I was looking at an article on Peter Norvig's website, where he's trying to answer the following question (this is not my question, btw) "Can I do the equivalent of (test ? result : alternative) in Python?"
here's one of the options listed by him,
def if_(test, result, alternative=None): "If test is true, 'do' result, else alternative. 'Do' means call if callable." if test: if callable(result): result = result() return result else: if callable(alternative): alternative = alternative() return alternative
And here's a usage example.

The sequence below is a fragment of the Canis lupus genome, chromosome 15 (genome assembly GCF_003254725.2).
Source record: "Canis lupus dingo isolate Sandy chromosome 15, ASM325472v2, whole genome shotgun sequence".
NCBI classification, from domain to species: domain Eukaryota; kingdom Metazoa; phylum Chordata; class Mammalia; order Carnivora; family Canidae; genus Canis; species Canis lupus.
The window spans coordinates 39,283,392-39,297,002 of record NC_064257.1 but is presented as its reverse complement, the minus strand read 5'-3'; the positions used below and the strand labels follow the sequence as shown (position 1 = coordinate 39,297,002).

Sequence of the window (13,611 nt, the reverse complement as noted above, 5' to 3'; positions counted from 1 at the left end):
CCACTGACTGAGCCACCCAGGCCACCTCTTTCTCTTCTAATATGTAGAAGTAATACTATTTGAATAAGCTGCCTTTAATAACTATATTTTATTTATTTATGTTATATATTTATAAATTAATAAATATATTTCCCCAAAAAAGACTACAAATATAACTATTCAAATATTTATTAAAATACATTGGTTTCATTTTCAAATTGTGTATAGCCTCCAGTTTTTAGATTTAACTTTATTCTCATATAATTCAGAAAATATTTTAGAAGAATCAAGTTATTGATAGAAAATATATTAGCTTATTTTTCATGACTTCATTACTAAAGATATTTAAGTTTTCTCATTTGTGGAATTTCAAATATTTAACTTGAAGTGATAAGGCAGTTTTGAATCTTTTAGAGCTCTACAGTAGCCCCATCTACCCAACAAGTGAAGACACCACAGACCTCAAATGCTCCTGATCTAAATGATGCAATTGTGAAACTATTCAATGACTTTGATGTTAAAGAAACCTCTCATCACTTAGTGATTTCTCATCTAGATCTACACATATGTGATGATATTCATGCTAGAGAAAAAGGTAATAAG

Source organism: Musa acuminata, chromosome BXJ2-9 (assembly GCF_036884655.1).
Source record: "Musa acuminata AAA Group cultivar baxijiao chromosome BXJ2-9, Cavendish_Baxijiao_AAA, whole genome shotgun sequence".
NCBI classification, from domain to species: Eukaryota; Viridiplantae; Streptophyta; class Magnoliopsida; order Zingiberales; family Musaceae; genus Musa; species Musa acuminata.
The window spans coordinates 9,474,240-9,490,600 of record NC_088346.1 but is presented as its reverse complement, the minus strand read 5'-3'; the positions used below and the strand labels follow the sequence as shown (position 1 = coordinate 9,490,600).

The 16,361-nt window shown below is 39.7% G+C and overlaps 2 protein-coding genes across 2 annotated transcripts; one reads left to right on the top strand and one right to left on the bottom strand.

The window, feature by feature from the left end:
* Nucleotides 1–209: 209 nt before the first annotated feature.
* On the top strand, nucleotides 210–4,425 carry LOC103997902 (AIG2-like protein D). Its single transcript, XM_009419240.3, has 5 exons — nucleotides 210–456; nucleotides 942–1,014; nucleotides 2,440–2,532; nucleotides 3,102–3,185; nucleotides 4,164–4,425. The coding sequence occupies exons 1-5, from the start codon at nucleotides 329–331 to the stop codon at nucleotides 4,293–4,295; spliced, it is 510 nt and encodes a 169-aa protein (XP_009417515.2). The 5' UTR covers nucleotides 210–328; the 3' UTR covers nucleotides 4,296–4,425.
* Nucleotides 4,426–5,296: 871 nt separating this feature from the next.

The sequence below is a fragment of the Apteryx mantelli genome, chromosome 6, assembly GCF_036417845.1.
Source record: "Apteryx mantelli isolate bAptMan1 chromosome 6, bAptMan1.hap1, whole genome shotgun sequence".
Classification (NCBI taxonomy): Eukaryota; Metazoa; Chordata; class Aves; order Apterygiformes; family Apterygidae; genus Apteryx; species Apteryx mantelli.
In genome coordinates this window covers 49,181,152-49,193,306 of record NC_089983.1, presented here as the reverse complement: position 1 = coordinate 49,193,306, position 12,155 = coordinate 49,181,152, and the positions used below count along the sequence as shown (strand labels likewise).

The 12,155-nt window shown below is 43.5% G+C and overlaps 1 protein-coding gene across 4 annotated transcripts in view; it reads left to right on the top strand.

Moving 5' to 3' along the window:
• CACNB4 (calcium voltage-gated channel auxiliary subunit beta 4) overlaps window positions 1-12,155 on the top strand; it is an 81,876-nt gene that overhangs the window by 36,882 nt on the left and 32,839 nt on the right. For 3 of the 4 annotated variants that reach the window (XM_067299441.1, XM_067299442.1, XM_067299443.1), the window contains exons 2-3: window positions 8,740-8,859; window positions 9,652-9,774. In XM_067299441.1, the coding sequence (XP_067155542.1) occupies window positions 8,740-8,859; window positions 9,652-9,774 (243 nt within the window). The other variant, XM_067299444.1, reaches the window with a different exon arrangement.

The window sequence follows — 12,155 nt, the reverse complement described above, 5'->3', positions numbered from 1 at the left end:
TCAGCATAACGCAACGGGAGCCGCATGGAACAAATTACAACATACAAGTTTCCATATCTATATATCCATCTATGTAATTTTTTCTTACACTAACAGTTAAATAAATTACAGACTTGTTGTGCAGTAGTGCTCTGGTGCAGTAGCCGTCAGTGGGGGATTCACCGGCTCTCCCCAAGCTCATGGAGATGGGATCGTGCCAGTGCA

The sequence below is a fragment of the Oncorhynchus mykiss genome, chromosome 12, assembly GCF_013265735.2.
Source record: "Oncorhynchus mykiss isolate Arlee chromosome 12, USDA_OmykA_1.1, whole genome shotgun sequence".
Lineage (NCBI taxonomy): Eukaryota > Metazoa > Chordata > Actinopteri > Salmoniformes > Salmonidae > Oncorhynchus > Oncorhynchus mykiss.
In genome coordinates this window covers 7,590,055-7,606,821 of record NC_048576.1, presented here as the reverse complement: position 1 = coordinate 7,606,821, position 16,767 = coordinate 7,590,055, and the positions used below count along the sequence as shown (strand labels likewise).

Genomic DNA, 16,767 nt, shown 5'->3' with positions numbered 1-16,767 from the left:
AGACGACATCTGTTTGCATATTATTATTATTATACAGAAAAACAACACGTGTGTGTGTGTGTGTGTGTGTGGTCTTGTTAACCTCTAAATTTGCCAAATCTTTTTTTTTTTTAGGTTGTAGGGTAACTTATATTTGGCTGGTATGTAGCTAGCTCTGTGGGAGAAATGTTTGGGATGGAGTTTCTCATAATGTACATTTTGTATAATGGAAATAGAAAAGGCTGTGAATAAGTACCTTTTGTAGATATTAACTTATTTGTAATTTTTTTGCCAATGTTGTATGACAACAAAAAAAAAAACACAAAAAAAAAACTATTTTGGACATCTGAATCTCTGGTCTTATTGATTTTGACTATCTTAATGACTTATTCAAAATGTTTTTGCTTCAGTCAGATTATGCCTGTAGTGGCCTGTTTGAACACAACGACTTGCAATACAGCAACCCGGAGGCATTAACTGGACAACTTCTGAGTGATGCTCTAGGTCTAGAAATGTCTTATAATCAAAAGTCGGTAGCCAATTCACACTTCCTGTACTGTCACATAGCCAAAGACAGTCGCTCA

>>> fact = lambda n: if_(n <= 1, 1, lambda: n * fact(n-1)) >>> fact(6) 720
I understand how this works (I think), but I was just playing with the code, and decided to see what happens when I change the third argument in the definition of 'fact' above to n * fact(n-1), that is, change it to a non-callable expression. On running it, the interpreter goes into a never ending loop. I have a pretty good idea of why that is happening, that is, the if_ function is returning back the same expression that it is receiving. But what is the type of that expression? What exactly is going on here? I am not looking for a detailed explanation , but just for some pointers to python's evaluation model which might help my understanding.